Snow Acceleration with Traction Control

This test measured the time required to accelerate from a standstill to 12mph using the vehicle's traction control system to manage wheel spin.

Tire Line Percent Versus Reference
General Altimax Arctic 100.0%
General Altimax Arctic Studded 103.5%
Firestone Winterforce 92.5%
Pirelli Winter Carving Edge 89.8%


Snow Braking with ABS

This test measured the distance to stop from 25mph on a groomed snow surface, using the vehicle's Antilock Brake System to control wheel lock up.

Tire Line Percent Versus Reference
General Altimax Arctic 100.0%
General Altimax Arctic Studded 99.6%
Firestone Winterforce 98.6%
Pirelli Winter Carving Edge 97.6%


Snow Handling Lap

This test compared the time required to cover the 1.1 mile snow handling course. The test was conducted with the vehicle's stability and traction control switched off. ABS brakes were used for consistency and safety.

Tire Line Percent Versus Reference
General Altimax Arctic 100.0%
General Altimax Arctic Studded Not Tested
Firestone Winterforce 94.8%
Pirelli Winter Carving Edge 96.1%


Ice Acceleration Traction with Traction Control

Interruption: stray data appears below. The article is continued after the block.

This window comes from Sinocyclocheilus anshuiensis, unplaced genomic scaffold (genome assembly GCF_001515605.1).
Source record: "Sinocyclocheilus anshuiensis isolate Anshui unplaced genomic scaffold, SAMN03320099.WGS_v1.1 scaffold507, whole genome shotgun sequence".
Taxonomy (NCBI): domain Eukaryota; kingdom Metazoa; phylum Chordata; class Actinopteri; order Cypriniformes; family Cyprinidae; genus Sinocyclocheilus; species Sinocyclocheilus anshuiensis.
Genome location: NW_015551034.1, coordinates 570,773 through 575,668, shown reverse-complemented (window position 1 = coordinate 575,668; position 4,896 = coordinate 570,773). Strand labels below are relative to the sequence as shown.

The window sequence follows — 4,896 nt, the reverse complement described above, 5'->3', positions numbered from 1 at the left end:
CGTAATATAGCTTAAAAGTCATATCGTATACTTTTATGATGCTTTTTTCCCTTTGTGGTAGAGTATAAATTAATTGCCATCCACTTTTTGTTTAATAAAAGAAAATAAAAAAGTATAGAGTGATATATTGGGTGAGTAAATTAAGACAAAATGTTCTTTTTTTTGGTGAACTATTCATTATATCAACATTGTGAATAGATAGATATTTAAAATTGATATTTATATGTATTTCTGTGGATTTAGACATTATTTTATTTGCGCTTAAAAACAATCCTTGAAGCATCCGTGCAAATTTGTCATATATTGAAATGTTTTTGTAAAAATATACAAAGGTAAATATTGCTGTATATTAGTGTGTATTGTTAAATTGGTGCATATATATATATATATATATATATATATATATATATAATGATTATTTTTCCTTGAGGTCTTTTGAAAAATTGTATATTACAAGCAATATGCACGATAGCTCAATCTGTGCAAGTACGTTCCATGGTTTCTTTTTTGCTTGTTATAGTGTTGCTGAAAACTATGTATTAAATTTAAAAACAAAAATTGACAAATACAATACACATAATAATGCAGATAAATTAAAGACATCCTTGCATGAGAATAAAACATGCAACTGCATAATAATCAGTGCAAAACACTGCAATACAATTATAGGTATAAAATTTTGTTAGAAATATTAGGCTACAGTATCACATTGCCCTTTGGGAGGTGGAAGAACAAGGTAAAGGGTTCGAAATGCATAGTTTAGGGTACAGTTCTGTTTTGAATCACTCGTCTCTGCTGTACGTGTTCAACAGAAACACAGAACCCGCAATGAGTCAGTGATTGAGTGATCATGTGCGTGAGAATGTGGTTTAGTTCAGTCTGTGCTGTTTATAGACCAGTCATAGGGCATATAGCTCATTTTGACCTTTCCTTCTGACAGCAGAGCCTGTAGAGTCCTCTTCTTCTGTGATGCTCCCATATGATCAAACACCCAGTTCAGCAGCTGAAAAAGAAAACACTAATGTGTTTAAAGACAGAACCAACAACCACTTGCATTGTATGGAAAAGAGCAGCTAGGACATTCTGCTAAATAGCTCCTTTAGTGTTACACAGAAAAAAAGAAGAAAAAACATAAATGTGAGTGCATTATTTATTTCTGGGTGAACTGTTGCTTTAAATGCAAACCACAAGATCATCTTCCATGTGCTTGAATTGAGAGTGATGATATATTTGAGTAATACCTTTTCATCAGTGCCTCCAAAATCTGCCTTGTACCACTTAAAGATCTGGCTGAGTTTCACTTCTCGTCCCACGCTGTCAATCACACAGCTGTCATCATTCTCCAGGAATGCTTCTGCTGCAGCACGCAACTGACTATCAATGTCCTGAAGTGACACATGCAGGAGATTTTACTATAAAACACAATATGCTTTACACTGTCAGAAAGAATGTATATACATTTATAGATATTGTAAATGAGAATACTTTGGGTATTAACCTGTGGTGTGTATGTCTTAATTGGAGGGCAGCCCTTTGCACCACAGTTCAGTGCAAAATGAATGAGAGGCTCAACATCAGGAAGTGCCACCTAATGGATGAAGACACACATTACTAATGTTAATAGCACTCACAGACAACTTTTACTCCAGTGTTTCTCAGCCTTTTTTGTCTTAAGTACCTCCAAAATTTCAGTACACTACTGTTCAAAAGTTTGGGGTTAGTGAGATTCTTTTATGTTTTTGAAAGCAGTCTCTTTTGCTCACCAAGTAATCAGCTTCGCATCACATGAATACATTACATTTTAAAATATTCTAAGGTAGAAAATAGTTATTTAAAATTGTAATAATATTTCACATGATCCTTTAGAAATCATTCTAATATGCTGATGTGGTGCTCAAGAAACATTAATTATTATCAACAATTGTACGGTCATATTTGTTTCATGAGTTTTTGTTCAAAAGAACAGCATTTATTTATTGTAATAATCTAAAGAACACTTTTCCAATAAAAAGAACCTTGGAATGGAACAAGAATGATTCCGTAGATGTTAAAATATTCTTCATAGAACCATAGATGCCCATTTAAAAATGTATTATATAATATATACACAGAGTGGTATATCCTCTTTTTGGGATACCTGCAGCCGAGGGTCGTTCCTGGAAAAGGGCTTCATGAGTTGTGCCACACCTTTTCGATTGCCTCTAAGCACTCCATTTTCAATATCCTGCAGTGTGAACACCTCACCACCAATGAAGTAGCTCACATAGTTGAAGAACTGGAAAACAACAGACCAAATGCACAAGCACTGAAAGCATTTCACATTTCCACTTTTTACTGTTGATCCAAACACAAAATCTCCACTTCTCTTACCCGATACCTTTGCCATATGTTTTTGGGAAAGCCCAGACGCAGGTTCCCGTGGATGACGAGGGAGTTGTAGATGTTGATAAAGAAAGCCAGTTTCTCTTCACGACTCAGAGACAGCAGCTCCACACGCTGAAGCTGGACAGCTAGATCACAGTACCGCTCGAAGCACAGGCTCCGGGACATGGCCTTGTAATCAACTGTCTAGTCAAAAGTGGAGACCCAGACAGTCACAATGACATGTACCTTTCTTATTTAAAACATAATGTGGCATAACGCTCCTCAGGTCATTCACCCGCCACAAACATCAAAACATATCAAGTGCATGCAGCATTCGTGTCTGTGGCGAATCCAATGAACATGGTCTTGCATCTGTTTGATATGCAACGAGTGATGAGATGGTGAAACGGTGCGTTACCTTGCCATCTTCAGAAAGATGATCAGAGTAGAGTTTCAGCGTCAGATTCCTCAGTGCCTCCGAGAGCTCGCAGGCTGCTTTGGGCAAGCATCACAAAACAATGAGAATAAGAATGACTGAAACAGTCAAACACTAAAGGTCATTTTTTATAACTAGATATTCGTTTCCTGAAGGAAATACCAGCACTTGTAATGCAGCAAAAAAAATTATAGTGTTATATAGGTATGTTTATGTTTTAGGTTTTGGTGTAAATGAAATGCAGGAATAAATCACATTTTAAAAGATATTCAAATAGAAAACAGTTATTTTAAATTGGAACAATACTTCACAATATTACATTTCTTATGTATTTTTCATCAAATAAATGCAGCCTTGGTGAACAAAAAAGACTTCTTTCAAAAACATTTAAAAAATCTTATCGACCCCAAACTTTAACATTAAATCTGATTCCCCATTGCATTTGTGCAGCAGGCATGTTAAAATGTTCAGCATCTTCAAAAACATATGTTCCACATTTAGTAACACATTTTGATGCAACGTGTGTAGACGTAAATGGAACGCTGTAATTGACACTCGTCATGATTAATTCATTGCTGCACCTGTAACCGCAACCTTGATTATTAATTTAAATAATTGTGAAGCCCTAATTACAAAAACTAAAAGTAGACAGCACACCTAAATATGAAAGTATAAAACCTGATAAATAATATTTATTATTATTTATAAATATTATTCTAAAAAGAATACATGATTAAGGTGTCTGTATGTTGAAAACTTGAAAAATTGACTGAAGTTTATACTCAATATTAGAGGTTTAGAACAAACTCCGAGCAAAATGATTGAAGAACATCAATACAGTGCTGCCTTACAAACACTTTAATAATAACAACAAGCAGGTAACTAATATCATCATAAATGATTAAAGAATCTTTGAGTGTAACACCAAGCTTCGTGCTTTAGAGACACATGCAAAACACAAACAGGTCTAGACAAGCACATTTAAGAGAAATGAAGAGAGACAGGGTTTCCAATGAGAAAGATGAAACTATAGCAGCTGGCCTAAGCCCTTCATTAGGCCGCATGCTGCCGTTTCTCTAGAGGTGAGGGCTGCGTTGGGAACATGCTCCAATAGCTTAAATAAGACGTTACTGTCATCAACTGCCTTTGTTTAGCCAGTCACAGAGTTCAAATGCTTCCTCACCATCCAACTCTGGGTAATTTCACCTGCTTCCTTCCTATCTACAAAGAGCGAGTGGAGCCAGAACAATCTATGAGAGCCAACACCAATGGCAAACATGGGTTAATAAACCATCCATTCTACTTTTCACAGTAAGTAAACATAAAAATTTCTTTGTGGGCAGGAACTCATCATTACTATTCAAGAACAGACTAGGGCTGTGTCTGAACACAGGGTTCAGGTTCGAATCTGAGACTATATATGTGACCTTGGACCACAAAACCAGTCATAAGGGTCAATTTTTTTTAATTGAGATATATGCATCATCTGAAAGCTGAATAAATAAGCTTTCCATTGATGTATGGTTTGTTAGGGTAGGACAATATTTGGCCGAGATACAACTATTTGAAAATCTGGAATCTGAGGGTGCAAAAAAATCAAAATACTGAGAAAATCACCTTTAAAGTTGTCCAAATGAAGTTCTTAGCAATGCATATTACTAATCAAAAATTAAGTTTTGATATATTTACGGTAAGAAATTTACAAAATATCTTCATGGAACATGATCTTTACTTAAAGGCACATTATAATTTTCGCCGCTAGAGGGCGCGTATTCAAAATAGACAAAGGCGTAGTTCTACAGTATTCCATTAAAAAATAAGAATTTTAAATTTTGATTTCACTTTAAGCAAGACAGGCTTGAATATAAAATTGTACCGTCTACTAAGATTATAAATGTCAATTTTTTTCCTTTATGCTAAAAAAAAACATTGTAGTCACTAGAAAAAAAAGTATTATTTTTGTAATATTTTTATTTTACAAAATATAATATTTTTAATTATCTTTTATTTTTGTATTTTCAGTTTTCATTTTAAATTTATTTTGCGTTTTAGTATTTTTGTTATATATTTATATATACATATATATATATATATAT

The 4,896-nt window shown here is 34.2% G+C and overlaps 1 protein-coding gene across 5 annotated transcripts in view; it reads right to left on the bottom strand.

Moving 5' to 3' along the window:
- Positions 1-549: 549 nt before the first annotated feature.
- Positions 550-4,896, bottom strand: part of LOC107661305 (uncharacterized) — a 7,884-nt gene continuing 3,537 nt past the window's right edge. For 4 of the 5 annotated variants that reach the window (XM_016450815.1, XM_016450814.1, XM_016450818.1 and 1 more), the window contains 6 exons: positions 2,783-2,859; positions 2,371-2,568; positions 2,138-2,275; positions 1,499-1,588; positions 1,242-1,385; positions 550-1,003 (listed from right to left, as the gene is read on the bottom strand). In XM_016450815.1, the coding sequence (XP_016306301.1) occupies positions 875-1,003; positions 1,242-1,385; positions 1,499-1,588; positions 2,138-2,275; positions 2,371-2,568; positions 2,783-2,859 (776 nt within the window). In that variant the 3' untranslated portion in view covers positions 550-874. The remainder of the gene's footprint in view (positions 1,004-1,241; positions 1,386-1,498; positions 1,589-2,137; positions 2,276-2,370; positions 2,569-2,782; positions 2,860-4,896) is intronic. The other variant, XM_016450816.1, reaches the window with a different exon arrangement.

This test measured the time to accelerate a given distance on polished ice using the vehicle's traction control system to aid the driver in minimizing wheel spin.

Tire Line Percent Versus Reference
General Altimax Arctic 100.0%
General Altimax Arctic Studded 122.9%
Firestone Winterforce 79.4%
Pirelli Winter Carving Edge 91.4%


Ice Braking with ABS

This test measured the distance to stop from 10mph on a polished ice surface, using the vehicle's Antilock Brake System to control wheel lock up.

Tire Line Percent Versus Reference
General Altimax Arctic 100.0%
General Altimax Arctic Studded 134.2%
Firestone Winterforce 81.4%
Pirelli Winter Carving Edge 88.9%


Ice Handling Lap

This test captured the time required to complete a lap of the 4/10th mile rough ice course. The test was conducted with the vehicle's stability and traction control switched off. ABS brakes were used for consistency and safety.

Tire Line Percent Versus Reference
General Altimax Arctic 100.0%
General Altimax Arctic Studded 110.8%
Firestone Winterforce 92.6%
Pirelli Winter Carving Edge 87.0%


Dry Road Braking with ABS

This test measured the distance to stop from 50mph on a dry asphalt surface, using the vehicle's Antilock Brake System to control wheel lock up.

Tire Line Percent Versus Reference
General Altimax Arctic 100.0%
General Altimax Arctic Studded 94.8%
Firestone Winterforce 100.1%
Pirelli Winter Carving Edge 104.2%


Wet Road Braking with ABS

This test measured the distance to stop from 50mph on a wet asphalt surface, using the vehicle's Antilock Brake System to control wheel lock up.

Tire Line Percent Versus Reference
General Altimax Arctic 100.0%
General Altimax Arctic Studded 95.3%
Firestone Winterforce 99.5%
Pirelli Winter Carving Edge 95.2%